"Seeya at the airport bar!" I shot to my family's group chat as my plane to San Juan, Puerto Rico, prepared for takeoff. "How many margaritas do you think I can get down before you pack mules are through baggage claim??"
Sitting on the hot pavement eating melted gummy worms with a sticky toddler in my lap was the first of many warm memories I'd find in unexpected places on this trip.
I was heading on my first-ever blended family vacation. Six months earlier, my mom had married her long-term fiancé. Together they fashioned a family of six children from 13 to 30, a handful of spouses, a few toddlers, and my oldest nephew — he's almost 7. Although we'd long since figured out how to connect as a step-family, this was a special trip. New partners, babies, and many miles and adventures had given us very little time to get together as a whole bunch. In fact, other than my mom and stepdad's wedding, we really had never hung out as a whole family, and certainly not for a week in the sun. So, my siblings gathered a wealth of tips for traveling with toddlers (and I told my houseplants I'd miss them), and we were off to engage in some serious quality time.
Childless, solo, and on leave from a brutal Minnesota winter, I was ready to chill. And chill, I would. But first, logistics. Upon arrival, I was greeted by a gentle reminder that group and family travel can be slightly more complex than flying solo. "We're sitting outside the car rental place with hot, hungry kids," my sister texted. "There are no vans. We have too much stuff to go anywhere."
OK, fine. No airport bar. They're overpriced anyway.
I wove my way through the arrival zone to find my sister and her family behind a small mountain of car seats and children's backpacks. Her three kids, visiting a tropical paradise for the first time, were primarily interested in chasing the lazy pigeons milling around the rental shop. It was hot and all we could do was wait. But, sitting on the hot pavement eating melted gummy worms with a sticky toddler in my lap was the first of many warm memories I'd find in unexpected places on this trip.
I think it is easy to romanticize things that are meaningful. In my head, this vacation would be afternoons spent teaching my nephews about trees and language, and evenings getting down to the realness with the step-siblings and in-laws that I never got to see. But as much as it would be these things, it would also be things that were challenging, and equally as meaningful. It was a challenge to balance time and preference. Navigating an unfamiliar place as a 13-person caravan required a level of diplomacy I was entirely unacquainted with. I also learned important, somewhat obvious, things. For instance, babies need car seats, and car seats are heavy. Therefore, it's not fun to walk around with car seats. Logistics like those, which I'd never had to consider, gave me a new level of respect for parents who travel.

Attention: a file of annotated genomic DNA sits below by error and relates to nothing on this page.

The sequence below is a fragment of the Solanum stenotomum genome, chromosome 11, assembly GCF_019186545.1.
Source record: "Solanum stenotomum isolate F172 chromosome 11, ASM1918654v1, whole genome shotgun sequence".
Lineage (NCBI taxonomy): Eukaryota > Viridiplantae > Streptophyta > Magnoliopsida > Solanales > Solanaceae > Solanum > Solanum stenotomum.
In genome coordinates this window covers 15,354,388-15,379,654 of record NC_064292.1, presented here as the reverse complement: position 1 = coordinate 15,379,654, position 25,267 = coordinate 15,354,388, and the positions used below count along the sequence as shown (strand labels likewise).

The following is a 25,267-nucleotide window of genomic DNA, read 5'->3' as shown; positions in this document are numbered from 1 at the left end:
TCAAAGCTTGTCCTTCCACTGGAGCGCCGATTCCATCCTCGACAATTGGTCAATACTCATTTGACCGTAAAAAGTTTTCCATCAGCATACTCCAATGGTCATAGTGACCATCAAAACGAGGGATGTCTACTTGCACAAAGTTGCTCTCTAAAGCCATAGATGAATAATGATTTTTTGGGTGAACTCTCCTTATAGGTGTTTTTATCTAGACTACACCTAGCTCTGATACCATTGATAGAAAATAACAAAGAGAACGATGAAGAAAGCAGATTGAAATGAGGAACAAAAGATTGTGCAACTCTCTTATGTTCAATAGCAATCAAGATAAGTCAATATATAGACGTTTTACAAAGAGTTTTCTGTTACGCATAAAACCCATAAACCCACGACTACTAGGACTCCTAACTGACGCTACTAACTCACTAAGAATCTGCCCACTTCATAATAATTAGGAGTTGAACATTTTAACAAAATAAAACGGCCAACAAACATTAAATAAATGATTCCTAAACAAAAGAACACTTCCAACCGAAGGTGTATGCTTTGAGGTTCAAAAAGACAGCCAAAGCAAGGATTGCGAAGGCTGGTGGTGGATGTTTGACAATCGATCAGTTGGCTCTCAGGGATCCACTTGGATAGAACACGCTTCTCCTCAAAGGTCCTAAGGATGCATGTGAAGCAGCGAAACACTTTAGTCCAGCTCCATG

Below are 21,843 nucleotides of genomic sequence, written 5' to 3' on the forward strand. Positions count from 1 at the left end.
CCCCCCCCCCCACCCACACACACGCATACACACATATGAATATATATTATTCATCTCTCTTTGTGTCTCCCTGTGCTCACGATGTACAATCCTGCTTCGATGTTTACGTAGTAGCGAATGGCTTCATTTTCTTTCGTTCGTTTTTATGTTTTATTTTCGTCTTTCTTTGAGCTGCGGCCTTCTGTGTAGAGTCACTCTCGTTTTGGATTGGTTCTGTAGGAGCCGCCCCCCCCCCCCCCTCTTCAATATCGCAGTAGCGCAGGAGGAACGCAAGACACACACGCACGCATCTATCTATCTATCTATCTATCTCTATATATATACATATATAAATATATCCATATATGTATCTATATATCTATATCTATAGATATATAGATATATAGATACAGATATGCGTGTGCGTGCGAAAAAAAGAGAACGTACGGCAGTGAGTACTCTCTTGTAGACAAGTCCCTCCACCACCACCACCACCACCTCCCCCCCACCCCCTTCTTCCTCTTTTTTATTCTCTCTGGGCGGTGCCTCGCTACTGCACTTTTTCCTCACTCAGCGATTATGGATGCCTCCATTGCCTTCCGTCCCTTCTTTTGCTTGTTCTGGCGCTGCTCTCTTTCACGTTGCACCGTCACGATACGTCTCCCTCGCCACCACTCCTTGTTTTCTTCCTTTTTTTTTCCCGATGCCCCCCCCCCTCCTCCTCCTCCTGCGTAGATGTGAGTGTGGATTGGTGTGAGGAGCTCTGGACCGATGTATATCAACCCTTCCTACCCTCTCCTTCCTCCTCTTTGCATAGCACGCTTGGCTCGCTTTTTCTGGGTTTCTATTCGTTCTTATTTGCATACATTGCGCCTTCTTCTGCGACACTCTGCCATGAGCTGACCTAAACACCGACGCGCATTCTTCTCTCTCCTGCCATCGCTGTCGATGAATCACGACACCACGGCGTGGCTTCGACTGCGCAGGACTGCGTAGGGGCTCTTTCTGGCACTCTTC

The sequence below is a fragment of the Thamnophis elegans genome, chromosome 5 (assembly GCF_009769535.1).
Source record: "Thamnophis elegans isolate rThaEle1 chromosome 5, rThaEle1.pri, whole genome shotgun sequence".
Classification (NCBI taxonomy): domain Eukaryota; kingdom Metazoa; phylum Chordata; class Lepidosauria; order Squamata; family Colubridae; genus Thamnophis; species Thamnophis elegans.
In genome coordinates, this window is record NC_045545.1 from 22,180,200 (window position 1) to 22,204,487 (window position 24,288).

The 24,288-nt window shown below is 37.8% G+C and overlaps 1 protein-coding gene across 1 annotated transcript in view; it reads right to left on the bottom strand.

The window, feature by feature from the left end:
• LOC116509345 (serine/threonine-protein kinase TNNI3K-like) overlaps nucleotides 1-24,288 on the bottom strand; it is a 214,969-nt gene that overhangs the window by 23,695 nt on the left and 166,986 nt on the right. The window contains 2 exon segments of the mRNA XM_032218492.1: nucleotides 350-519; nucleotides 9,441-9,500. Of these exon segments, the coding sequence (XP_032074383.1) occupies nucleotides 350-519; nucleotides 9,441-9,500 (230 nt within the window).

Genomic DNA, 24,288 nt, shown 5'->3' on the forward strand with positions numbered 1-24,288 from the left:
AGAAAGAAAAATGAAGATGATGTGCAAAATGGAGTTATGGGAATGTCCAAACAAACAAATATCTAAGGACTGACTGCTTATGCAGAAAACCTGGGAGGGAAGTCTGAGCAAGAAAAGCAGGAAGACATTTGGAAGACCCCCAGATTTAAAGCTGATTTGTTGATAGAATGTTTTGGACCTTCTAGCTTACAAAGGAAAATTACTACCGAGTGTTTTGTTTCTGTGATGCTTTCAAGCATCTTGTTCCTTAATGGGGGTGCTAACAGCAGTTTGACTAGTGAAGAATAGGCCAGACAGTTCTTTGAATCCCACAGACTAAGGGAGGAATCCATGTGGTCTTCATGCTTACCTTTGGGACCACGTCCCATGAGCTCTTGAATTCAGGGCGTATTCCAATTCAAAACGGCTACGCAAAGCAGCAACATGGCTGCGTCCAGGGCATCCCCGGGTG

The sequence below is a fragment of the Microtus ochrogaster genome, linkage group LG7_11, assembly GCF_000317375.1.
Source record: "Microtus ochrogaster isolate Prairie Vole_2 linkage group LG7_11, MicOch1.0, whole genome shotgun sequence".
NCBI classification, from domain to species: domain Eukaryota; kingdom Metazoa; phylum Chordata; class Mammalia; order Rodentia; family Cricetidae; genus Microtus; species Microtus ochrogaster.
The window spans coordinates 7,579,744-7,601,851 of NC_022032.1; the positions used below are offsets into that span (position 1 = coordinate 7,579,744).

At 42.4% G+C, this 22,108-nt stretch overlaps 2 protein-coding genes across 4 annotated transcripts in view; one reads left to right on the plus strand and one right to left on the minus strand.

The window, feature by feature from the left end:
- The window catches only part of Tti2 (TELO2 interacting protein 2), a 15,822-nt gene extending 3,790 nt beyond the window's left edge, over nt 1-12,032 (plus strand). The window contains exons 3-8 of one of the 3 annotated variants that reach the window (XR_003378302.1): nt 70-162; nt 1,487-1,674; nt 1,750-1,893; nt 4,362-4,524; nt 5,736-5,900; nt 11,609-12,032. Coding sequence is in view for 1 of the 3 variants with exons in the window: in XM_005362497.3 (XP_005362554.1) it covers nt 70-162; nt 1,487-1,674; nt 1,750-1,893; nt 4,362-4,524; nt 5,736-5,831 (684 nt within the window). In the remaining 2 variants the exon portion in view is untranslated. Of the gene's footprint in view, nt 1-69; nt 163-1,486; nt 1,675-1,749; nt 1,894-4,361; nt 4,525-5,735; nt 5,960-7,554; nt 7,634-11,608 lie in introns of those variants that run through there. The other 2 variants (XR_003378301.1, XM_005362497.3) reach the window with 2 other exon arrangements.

Navigating an unfamiliar place as a 13-person caravan required a level of diplomacy I was entirely unacquainted with.
On this trip, I saw the value of both giving your time and claiming it. Blended families can get big, and big groups can be draining. It's important to take time to split off and chase your fancy. Spend a day on the beach with your partner. Go get ice cream with your kid. Everyone will be there when you get back. Taking downtime when you need it helps you truly be there, too.
With a blended family, you are creating something new out of something that is already there. Every person in this version of the family has a different history with every other person in it. Moms become stepmoms and stepsisters. Brothers are step-uncles and dads to someone else. Vacation is a chance to grow each of these bonds undisturbed by the day to day. Whether it's a breakfast sandwich assembly line or building sprawling sand kingdoms while the parents sneak in a nap, the time allotted to simply be together is priceless.
It's not always Instagrammable. Sometimes it's pretty exhausting. But every moment is entirely, uniquely yours — together. It is a gift.
With a blended family, you are creating something new out of something that is already there.
On this trip, I learned that you should always overestimate your required SPF. More importantly, I learned that quality time doesn't come with a bow. In a blended family, it doesn't come with a set of instructions declaring "this is how you'll bond." It comes in side trips to the secondhand store and in playing make-believe with toddlers, even if they forget your name. It comes buried in a pile of plantain nachos and in staying out late to sing Journey karaoke by the sea (even in paradise, Grandma and Grandpa will watch the kids).
Leaving a restaurant with my 15-year-old stepsister, the owner asks if she is my hija, my daughter. I laugh and tell him certainly not, she's my little sister. As we wander onward through the twisted blue cobblestone streets I ask her what she thinks when I tell people we're sisters.
She shoots me the sideways look that only teens can give, followed by a shrug and a grin.
"Well, what else would we be?"